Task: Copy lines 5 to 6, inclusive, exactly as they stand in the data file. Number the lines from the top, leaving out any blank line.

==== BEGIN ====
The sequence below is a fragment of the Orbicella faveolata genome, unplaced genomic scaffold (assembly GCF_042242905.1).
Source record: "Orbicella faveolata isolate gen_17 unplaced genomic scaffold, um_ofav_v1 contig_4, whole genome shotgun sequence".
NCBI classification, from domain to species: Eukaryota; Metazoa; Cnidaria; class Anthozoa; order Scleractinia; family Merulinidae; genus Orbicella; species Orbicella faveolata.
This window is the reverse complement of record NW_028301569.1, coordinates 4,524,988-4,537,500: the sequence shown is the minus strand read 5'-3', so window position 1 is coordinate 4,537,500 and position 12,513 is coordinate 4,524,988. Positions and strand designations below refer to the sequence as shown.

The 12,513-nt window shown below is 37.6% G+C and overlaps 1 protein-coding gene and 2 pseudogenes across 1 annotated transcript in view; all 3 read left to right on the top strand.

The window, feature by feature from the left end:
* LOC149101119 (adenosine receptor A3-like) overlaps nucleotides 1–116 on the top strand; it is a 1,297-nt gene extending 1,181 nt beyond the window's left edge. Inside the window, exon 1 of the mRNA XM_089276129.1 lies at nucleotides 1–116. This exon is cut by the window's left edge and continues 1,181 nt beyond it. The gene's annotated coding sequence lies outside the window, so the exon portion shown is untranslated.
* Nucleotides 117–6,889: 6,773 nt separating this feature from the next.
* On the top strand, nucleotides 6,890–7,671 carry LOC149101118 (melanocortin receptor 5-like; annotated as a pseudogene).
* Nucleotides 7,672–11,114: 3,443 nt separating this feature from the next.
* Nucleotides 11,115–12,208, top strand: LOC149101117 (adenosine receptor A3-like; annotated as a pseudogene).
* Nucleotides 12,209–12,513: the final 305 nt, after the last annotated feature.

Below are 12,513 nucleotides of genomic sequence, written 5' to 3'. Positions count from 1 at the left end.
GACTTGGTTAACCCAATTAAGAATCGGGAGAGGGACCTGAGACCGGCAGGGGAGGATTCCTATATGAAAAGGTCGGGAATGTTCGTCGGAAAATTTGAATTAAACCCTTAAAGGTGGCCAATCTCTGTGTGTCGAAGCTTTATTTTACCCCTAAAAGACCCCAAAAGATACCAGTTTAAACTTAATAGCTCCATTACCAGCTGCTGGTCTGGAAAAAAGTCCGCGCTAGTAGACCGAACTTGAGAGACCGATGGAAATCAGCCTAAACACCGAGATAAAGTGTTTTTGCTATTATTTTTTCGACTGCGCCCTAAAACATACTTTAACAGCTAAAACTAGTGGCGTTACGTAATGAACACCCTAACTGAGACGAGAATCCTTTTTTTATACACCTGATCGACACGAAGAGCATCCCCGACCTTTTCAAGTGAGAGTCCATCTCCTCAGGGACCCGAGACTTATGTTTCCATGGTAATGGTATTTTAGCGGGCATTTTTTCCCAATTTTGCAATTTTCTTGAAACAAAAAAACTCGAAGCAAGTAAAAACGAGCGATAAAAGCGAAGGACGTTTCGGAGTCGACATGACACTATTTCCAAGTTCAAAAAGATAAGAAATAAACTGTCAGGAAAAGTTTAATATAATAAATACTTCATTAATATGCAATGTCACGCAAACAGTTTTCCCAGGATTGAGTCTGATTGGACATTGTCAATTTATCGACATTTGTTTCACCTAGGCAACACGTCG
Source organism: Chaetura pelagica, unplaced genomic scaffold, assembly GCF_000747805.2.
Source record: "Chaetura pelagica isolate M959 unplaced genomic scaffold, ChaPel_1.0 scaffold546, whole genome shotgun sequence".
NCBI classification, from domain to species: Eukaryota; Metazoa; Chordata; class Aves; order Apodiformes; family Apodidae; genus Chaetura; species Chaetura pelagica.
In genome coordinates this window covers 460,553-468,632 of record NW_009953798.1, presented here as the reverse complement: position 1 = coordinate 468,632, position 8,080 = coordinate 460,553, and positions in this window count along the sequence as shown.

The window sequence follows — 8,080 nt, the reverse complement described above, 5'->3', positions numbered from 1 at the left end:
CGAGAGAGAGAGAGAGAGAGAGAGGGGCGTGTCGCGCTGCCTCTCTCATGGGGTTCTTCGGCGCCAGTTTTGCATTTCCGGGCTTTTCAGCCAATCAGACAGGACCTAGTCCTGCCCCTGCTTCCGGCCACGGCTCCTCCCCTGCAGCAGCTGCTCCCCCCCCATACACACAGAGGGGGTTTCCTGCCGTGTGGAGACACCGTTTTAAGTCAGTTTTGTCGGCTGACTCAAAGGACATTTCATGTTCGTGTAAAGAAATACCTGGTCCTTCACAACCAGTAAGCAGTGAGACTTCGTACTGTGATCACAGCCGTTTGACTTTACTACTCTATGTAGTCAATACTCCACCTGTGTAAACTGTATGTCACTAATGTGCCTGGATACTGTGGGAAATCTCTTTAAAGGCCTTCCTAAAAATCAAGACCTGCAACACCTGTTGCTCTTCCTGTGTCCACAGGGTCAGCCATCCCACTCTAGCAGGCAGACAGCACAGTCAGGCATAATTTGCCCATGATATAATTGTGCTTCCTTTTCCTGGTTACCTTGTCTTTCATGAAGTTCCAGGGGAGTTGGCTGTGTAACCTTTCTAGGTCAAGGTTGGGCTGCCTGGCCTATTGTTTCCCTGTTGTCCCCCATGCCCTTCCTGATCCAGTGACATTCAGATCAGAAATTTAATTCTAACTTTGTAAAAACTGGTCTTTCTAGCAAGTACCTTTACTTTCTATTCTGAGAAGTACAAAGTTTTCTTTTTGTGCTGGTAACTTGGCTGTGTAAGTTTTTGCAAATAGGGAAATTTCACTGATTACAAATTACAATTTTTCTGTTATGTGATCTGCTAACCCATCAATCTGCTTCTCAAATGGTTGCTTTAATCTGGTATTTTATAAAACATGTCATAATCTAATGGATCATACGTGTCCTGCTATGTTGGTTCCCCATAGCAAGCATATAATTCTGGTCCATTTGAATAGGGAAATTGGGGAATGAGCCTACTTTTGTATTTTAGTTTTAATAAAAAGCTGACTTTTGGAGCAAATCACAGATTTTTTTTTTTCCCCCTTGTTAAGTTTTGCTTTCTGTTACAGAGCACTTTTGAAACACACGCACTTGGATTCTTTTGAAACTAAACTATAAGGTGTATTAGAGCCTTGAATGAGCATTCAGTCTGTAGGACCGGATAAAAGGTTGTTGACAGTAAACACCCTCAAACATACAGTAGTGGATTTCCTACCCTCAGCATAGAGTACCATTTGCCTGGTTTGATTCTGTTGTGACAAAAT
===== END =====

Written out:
The 12,513-nt window shown below is 37.6% G+C and overlaps 1 protein-coding gene and 2 pseudogenes across 1 annotated transcript in view; all 3 read left to right on the top strand.

The window, feature by feature from the left end: